Research has shown strong correlation between health workers and population health. The workers of a health care system drive performance. Density of human resources for health is a significant factor in accounting for variation in mortality rates of infants, children under age five, and especially maternal mortality1. However, there is a shortage of adequate health workers in most developing countries. High absence rates among health care workers in poor regions are perpetuating the poor quality of health service delivery in developing countries2.
In the case of some West African countries, trained physicians are migrating to rich countries in order to obtain better pay, working conditions, and research opportunities3. Though emigrating offers many benefits to these individuals, it is leaves little chance for the health care systems of their home countries to improve. Emigration adds to the shortage of physicians and leaves the need for health services left unmet, particularly in the case of Ghana and Nigeria. Possibly the bigger issue, however, is the detrimental effect such emigration has upon the possibility for systemic development in health care. Such systemic change requires leadership, and it will prove difficult for health care systems to expand or organize with so many physicians leaving the country.
While it is understandable that migration is desirable in order to achieve high personal and career standards, it is difficult for me to completely understand the continued encouragement of emigration by medical faculty, given the perpetual negative effects upon the home country’s health care system. It is true that there are sometimes contributions made by alumni who have emigrated to their alma maters, but in the end this so-called brain circulation is really a brain drain for the home country. Incentives must be increased in order to encourage medical school graduate to stay in their respective countries of trainings. However, unless efforts are directed towards strengthening the other components of health care systems, it is unlikely—and unfortunate—that this culture of migration will change in the near future. Weak institutions for supplying public goods, such as health care, are a crucial barrier to good health service, as well as economic growth2. Human resources as a health care institution must be strengthened, as retaining quality workers is essential to an effective health care system.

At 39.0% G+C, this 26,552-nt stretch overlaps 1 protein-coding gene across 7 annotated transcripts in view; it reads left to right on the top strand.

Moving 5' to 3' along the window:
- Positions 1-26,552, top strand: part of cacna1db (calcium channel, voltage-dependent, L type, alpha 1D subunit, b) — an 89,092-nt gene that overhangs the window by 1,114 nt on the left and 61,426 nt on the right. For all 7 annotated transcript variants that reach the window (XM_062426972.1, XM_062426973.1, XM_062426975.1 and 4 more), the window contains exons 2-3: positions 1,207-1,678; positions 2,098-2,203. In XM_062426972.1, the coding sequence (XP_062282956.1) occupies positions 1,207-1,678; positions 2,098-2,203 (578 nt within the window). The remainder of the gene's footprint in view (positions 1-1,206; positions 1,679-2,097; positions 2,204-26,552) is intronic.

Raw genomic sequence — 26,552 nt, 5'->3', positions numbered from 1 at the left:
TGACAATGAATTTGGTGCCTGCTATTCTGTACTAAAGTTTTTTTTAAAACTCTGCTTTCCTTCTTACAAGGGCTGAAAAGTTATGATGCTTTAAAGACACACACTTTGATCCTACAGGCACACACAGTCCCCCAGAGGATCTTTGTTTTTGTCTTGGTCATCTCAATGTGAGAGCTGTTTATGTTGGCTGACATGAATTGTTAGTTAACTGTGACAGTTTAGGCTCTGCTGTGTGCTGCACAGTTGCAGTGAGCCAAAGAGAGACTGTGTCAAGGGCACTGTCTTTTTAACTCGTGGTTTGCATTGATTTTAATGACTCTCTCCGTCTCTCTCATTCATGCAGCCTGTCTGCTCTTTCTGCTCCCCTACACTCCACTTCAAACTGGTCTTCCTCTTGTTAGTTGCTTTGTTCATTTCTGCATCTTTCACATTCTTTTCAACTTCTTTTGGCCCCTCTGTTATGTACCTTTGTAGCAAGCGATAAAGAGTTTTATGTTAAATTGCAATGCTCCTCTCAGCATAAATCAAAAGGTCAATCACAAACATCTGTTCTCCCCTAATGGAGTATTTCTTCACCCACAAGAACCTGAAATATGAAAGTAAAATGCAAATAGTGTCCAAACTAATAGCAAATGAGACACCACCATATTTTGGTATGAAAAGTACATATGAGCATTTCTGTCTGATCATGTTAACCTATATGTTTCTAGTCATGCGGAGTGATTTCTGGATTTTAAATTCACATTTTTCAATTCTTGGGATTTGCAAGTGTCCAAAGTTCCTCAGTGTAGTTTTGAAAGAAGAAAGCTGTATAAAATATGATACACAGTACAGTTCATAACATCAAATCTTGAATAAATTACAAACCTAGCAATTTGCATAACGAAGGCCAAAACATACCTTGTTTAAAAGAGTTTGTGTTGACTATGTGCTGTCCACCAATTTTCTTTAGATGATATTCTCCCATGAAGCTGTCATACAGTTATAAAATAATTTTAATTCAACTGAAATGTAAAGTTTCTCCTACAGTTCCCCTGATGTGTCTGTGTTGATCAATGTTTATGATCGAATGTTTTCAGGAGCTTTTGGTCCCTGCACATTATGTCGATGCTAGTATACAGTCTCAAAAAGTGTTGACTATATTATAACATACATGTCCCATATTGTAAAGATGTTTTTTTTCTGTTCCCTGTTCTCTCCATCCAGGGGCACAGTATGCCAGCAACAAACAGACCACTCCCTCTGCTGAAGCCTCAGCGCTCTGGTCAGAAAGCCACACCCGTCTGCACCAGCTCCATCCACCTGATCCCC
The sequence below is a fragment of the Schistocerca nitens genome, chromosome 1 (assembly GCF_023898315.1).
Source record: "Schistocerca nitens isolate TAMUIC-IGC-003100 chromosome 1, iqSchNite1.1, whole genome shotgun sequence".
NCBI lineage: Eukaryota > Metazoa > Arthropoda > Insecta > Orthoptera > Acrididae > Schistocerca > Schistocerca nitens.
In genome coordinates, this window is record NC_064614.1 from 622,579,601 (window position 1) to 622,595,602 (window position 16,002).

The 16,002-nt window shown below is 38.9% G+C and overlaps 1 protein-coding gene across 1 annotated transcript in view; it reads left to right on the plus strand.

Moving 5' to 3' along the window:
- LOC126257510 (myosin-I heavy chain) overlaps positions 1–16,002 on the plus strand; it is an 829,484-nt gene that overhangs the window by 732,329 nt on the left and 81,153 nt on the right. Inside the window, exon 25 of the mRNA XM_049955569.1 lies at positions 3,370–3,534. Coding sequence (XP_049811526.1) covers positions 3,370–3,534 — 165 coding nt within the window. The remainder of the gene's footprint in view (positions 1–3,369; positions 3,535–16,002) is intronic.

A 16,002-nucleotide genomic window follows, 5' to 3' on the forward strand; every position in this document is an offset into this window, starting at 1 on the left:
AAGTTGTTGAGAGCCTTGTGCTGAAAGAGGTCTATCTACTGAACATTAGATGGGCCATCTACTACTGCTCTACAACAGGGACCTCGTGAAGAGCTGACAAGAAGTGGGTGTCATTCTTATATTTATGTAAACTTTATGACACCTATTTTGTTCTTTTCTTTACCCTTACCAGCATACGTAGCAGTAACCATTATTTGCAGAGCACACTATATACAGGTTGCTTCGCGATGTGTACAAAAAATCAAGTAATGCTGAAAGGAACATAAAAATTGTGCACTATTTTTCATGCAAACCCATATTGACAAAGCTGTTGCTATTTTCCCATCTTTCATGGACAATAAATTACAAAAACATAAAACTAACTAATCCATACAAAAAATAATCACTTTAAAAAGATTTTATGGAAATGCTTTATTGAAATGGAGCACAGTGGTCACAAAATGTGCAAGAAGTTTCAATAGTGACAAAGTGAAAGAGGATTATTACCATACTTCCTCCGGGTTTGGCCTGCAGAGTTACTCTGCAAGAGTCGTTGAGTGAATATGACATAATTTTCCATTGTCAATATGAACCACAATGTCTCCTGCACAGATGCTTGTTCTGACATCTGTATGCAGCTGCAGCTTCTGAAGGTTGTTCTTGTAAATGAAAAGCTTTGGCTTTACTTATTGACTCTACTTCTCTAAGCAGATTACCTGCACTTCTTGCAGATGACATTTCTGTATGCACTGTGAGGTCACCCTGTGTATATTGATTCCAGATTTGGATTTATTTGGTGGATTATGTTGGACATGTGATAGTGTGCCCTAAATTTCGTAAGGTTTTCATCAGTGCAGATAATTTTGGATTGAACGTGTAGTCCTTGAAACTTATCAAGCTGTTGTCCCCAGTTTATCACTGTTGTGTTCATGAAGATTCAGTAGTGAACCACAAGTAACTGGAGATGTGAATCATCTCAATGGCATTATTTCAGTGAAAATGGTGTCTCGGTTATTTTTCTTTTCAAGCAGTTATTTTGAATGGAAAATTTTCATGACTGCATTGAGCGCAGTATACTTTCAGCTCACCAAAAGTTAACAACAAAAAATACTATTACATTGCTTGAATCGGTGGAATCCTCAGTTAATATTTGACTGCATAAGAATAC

1Anand, S, Baernighausen, T. (2004) “Human resources and health outcomes: a cross-country econometric study” Lancet 364: 1603-09.
2Chaudhury, N, Hammer, J, Kremer, M, Muralidharan, K, Rogers, FH. (2006) “Missing in Action: Teacher and Health Worker Absence in Developing Countries.” Journal of Economic Perspectives 20(1): 91-116.
3Hagopian, A, Ofosu, A, Fatusi, A, Biritwum, R, Essel, A, Hart, LG, Watts, C. (2005) “The flight of physicians from West Africa: Views of African physicians and implications for policy.” Social Science & Medicine 61 (8). 1750-1760.